Department of Energy Argonne National Laboratory Office of Science NEWTON's Homepage NEWTON's Homepage
NEWTON, Ask A Scientist!
NEWTON Home Page NEWTON Teachers Visit Our Archives Ask A Question How To Ask A Question Question of the Week Our Expert Scientists Volunteer at NEWTON! Frequently Asked Questions Referencing NEWTON About NEWTON About Ask A Scientist Education At Argonne Light Dimmers and Resonance
Name: Edward M.
Status: educator
Age: 50s
Location: N/A
Country: N/A
Date: 2001-2002

We have several incandescent bulbs that are controlled by dimmers. If the dimmers are slowly moved, there are several positions where the bulb makes a noise. I assume these noises represent some sort of resonant frequency, but what is vibrating? and what property of the changing electrical energy is altering the vibration to set up the resonance? Am I correct in assuming that to maximize bulb life the dimmer should be set to avoid these noises?

Interesting question. Possible sources might be: 1. A "hum" from the dimmer -- presumebaly a transformer -- due to the 60 hertz AC current. This is the very familiar hum you pick up around unshielded AC circuits. 2. The AC current might set up a vibration in the filament, or its wire leads. This would be a much higher frequency pitch. If it is the latter, certainly you would want to avoid those settings.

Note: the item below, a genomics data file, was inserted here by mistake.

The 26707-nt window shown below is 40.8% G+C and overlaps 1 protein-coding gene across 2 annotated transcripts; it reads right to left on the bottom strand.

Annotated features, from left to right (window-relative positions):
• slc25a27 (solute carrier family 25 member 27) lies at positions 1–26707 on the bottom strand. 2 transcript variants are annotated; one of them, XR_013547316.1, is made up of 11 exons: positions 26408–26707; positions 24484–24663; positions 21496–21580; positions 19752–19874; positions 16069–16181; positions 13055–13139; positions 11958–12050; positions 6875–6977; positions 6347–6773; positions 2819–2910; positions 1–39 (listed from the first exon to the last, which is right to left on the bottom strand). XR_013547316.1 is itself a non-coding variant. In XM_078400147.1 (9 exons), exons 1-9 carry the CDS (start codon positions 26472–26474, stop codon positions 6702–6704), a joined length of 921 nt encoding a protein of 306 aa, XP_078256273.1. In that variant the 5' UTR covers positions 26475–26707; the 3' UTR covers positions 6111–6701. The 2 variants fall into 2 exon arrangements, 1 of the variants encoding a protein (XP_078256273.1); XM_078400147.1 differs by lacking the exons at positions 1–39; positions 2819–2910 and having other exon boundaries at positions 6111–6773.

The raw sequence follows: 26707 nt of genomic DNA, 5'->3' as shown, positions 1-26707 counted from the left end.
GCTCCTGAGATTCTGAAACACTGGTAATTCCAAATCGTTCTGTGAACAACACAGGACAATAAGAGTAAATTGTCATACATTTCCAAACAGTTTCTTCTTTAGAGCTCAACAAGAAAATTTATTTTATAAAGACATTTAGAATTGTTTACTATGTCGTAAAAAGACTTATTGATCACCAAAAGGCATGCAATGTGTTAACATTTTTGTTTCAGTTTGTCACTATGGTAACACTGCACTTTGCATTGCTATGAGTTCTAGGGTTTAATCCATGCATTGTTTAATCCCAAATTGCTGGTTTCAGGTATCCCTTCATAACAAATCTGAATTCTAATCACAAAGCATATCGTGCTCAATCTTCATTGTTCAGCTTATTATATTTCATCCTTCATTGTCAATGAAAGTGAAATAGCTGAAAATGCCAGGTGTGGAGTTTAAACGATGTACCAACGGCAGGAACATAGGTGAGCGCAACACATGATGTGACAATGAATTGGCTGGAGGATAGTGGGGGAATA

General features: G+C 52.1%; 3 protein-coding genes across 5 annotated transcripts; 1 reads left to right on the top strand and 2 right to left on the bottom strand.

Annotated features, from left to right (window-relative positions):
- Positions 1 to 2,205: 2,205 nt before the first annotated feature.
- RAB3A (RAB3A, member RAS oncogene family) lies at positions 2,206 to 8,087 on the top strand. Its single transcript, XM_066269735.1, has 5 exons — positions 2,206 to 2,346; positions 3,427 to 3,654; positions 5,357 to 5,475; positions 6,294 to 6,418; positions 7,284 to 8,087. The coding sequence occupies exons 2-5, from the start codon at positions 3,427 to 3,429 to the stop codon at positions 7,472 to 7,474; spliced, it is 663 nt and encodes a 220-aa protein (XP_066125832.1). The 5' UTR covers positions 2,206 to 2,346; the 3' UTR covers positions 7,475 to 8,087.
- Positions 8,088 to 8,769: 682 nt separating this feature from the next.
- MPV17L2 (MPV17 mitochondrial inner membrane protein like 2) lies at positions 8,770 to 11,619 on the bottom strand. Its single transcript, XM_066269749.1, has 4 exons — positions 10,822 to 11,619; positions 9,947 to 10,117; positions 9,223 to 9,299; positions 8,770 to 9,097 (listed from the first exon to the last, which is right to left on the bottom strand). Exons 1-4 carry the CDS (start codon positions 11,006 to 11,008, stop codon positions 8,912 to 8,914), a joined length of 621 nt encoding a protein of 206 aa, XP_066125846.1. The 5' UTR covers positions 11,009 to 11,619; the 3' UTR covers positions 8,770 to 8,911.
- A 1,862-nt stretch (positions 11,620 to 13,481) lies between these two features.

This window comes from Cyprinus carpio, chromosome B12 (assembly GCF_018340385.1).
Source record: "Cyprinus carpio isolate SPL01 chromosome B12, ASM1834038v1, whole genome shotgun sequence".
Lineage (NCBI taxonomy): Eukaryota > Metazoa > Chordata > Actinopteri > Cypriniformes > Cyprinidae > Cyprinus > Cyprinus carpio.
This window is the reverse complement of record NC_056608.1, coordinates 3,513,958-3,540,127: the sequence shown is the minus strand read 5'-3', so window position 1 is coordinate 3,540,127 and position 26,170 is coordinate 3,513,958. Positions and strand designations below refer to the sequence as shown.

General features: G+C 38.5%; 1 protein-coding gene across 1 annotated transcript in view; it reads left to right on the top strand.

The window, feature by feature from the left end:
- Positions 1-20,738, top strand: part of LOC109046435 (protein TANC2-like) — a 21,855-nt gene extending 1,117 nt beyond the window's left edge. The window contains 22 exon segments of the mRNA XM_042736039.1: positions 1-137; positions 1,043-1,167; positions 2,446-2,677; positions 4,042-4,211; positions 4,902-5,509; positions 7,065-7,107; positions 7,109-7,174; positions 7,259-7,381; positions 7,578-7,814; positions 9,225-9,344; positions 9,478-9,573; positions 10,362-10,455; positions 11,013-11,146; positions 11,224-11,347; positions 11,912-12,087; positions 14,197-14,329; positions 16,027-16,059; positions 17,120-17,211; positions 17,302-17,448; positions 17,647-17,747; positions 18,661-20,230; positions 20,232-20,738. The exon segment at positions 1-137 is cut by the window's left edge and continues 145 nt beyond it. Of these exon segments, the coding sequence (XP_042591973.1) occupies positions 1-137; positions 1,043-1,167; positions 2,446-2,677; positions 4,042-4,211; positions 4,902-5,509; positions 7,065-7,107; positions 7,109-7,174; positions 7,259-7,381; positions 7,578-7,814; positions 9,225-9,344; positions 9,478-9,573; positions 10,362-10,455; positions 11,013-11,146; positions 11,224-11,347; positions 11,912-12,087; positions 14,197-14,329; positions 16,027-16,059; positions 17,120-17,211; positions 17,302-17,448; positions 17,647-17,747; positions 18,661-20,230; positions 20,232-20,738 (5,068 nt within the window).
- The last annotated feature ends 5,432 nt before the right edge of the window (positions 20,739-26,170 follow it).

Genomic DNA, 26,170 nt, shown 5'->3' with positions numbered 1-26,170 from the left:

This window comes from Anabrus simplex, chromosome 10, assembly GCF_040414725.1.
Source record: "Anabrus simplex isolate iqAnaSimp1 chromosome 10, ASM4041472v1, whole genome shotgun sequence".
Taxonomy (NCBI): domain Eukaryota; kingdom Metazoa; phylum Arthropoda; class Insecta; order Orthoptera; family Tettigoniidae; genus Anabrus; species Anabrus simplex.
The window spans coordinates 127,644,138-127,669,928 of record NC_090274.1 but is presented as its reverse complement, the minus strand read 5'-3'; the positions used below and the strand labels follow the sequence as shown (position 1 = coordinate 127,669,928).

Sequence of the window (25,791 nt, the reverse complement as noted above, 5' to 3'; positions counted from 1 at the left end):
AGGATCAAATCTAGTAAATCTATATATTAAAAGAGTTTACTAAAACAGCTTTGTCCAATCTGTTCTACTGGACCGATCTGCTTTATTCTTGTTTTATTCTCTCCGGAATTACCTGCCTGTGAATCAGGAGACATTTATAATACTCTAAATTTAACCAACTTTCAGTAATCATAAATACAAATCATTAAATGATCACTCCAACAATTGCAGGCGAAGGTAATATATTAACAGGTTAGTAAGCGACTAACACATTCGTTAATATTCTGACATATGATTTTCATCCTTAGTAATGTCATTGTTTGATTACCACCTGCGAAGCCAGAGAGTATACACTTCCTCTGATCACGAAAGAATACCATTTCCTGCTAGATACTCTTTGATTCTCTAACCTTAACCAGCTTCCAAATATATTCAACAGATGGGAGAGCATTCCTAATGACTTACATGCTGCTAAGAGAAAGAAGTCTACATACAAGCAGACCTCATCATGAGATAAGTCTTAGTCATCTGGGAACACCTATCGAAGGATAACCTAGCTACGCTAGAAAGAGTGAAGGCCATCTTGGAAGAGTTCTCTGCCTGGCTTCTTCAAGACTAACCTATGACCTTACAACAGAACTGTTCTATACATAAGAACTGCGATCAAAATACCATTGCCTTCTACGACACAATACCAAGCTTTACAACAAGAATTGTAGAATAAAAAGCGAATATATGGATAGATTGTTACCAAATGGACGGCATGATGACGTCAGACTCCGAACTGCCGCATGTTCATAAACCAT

Vince Calder

I do not know, but I would guess the dimmer decreases the portion of the normal sine wave which will be let through to the bulbs in order to dim the bulbs. Different portions of a sine wave will have different harmonic components. When a large harmonic component is at the frequency of a resonance of the filament, the filament could be made to vibrate more vigorously and even emit noises. I would say that you are absolutely right in that those settings should be avoided for maximum bulb life.

Richard J. Plano

Click here to return to the Physics Archives

NEWTON is an electronic community for Science, Math, and Computer Science K-12 Educators, sponsored and operated by Argonne National Laboratory's Educational Programs, Andrew Skipor, Ph.D., Head of Educational Programs.

For assistance with NEWTON contact a System Operator (, or at Argonne's Educational Programs

Educational Programs
Building 360
9700 S. Cass Ave.
Argonne, Illinois
60439-4845, USA
Update: June 2012
Weclome To Newton

Argonne National Laboratory